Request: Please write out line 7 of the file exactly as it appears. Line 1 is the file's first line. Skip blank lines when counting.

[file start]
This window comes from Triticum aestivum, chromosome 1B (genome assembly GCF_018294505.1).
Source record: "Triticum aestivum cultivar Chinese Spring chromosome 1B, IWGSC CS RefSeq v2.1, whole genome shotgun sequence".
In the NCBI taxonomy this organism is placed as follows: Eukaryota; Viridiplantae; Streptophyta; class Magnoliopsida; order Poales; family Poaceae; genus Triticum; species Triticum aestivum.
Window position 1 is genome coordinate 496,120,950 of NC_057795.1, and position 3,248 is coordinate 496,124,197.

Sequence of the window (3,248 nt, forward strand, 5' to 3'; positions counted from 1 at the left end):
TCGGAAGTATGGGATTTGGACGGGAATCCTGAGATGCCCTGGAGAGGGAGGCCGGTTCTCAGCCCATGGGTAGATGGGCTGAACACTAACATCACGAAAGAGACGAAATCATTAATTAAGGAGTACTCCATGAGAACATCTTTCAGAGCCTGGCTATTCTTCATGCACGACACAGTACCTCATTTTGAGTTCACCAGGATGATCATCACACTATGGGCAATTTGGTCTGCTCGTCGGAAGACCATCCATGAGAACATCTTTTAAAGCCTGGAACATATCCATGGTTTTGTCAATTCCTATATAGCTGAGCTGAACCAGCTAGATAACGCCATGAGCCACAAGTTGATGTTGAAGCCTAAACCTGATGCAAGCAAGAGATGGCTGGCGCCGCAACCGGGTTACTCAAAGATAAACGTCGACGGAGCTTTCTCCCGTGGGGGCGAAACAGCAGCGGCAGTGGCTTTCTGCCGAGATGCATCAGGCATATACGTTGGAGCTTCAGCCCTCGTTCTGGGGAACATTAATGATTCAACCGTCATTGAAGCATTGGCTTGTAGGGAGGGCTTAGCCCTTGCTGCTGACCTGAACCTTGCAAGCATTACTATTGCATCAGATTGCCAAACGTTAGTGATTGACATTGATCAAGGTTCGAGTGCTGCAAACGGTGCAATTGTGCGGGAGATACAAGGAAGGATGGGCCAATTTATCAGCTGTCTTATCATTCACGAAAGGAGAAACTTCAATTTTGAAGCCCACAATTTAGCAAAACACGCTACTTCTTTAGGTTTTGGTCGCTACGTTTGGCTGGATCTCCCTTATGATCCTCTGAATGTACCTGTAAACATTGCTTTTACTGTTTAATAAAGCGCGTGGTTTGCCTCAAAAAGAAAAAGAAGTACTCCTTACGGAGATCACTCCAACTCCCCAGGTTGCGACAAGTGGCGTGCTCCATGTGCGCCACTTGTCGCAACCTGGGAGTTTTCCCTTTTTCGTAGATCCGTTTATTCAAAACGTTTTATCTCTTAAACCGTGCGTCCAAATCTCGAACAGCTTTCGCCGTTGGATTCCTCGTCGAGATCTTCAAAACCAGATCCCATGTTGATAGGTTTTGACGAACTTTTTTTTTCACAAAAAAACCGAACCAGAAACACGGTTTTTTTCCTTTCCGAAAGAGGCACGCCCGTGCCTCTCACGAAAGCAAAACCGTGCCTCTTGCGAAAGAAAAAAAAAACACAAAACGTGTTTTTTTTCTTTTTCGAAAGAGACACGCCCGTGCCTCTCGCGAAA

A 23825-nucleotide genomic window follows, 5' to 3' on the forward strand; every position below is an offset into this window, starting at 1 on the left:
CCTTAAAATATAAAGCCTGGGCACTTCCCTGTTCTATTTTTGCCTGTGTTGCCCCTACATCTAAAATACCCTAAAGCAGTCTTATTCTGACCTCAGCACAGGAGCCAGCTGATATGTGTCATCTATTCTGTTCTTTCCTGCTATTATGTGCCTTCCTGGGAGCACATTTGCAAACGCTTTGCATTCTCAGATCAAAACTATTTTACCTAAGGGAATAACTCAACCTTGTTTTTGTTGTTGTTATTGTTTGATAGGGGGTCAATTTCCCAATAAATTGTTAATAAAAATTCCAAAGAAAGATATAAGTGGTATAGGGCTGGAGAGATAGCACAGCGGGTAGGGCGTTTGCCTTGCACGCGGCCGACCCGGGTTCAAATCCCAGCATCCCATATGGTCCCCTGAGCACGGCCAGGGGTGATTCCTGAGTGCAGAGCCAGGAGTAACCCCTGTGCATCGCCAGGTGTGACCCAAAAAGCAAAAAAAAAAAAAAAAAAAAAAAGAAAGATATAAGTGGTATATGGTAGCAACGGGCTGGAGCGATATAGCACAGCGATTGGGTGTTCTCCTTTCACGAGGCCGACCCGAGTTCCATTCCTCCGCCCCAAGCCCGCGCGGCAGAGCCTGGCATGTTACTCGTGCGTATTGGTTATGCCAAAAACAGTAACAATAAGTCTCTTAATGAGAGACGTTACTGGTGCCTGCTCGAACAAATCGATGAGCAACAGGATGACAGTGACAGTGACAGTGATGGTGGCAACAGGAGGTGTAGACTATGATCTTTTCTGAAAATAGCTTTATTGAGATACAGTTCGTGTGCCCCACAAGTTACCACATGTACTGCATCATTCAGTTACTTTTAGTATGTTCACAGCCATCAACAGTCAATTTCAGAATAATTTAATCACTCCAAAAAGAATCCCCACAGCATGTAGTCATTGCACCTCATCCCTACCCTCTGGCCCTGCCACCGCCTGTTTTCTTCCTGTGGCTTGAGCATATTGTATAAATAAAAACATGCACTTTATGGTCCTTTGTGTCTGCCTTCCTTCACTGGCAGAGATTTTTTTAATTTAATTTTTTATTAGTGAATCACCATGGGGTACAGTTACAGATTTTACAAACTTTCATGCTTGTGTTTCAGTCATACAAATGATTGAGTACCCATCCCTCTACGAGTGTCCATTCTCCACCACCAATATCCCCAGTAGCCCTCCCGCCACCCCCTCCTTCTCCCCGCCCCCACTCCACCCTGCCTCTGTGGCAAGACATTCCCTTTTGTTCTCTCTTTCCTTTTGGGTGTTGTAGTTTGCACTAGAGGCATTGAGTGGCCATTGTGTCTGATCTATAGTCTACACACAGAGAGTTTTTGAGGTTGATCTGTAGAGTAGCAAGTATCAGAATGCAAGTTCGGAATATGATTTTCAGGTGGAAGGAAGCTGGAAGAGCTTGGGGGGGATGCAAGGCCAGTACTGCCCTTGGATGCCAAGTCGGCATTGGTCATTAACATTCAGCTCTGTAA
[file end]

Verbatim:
A 23825-nucleotide genomic window follows, 5' to 3' on the forward strand; every position below is an offset into this window, starting at 1 on the left: